5. I used to be a counselor in the Domestic Violence Division of the Nashville Police Department and have seen first hand the result of abuse. I have seen women with gunshot wounds to thier head, black eyes, swollen lips and injuries so horrible you could not recognize them. Usually, they had children in the home or some were even pregnant. THe physical abuse was usually tame when compared with the emotional and verbal abuse and isolation these women faced. Truly, for many, their lives and those of their children, were at stake. This is an easy issue to have an opinion about, but until you have seen it first hand, I would hold off on declaring an absolute on what God would desire for these women. I think of how Jesus treated the Samaritan women, the woman caught in adultery and his parable of the good Samaritan. He respected them when no one else did. He called them to a higher life with purpose. He grieves for those who are being abused. What if that man was beating you and your children? Would you stay? Would God want you to? I know I may seem defensive, but I hope that we as believers would not become flippant and passe on how Scripture applies to people who are being abused, neglected and harmed on a daily basis. I hope we would reach out and show the love of Jesus by treating them with respect.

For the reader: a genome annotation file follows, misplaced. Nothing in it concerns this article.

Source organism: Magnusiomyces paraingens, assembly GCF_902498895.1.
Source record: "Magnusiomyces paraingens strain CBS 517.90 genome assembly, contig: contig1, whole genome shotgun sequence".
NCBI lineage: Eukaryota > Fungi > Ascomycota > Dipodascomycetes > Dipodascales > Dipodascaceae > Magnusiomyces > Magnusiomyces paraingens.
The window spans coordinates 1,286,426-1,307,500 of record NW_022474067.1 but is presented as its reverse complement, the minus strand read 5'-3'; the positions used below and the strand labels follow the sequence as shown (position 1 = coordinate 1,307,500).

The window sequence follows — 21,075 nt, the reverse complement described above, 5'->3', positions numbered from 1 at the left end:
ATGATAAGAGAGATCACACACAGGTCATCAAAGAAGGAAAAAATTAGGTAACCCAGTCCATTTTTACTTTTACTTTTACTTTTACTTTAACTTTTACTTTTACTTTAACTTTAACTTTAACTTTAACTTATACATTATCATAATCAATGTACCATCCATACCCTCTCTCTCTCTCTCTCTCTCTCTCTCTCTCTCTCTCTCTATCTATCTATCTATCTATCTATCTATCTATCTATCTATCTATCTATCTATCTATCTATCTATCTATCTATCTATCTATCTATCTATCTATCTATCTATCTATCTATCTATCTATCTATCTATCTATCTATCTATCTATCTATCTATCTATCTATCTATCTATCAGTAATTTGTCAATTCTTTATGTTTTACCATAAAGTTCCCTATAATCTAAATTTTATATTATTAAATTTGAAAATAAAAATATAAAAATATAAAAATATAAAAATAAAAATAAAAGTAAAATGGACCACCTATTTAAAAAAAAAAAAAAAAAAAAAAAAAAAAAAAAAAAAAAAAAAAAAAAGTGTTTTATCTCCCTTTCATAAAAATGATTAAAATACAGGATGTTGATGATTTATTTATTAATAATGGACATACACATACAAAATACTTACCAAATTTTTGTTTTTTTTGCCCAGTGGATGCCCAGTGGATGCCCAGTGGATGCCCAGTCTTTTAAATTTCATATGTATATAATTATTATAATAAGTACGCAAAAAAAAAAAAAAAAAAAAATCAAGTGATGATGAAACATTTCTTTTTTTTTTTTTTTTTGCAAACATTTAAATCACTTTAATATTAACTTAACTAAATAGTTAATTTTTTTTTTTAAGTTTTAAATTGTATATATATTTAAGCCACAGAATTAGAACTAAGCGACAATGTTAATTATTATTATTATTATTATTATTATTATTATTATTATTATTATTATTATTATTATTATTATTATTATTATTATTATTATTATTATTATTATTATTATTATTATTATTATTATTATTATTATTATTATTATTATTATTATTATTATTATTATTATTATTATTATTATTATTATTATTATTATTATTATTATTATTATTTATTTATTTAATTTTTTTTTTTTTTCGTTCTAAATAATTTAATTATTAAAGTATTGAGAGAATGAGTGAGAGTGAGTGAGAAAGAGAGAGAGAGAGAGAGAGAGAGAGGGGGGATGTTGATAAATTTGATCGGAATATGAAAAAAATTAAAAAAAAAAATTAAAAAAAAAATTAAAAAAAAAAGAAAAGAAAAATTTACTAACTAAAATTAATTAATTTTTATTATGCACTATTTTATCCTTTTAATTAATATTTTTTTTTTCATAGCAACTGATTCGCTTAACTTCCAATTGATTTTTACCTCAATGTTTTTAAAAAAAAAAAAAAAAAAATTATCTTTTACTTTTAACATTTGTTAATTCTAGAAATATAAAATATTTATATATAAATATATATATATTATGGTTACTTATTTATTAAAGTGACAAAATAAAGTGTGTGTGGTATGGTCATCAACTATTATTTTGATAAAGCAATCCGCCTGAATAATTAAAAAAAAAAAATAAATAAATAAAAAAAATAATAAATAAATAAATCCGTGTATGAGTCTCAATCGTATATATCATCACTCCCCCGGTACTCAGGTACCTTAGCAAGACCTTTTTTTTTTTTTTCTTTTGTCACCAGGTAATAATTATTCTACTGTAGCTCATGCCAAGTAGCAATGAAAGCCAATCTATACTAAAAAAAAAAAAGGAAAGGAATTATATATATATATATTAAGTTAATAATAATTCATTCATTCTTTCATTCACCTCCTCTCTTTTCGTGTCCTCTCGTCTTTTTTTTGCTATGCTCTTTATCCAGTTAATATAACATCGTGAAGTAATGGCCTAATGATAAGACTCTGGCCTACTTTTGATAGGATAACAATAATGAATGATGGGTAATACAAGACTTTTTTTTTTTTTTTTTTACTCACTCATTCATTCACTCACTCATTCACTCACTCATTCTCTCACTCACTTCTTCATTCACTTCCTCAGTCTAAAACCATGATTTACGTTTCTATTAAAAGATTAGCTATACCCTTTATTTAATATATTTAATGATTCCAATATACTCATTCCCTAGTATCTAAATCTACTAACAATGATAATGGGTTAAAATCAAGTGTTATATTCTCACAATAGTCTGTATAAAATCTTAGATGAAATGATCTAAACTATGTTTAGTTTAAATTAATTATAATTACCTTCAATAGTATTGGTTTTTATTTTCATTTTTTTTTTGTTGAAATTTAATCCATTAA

6. “He can save that husband through her chaste conversation.” Yes, He can, but this is not always the case. I was a child in a home like Kelly described from 3-18. Is this really such a black and white issue? I’m not saying people should get divorced. I know this is not a good thing for anyone, but I’m wondering if a person’s life and/or their children’s lives are at stake would the Lord want us to stay and hope that our conversation eventually helped saved him? Or, should she leave, but just not get divorced?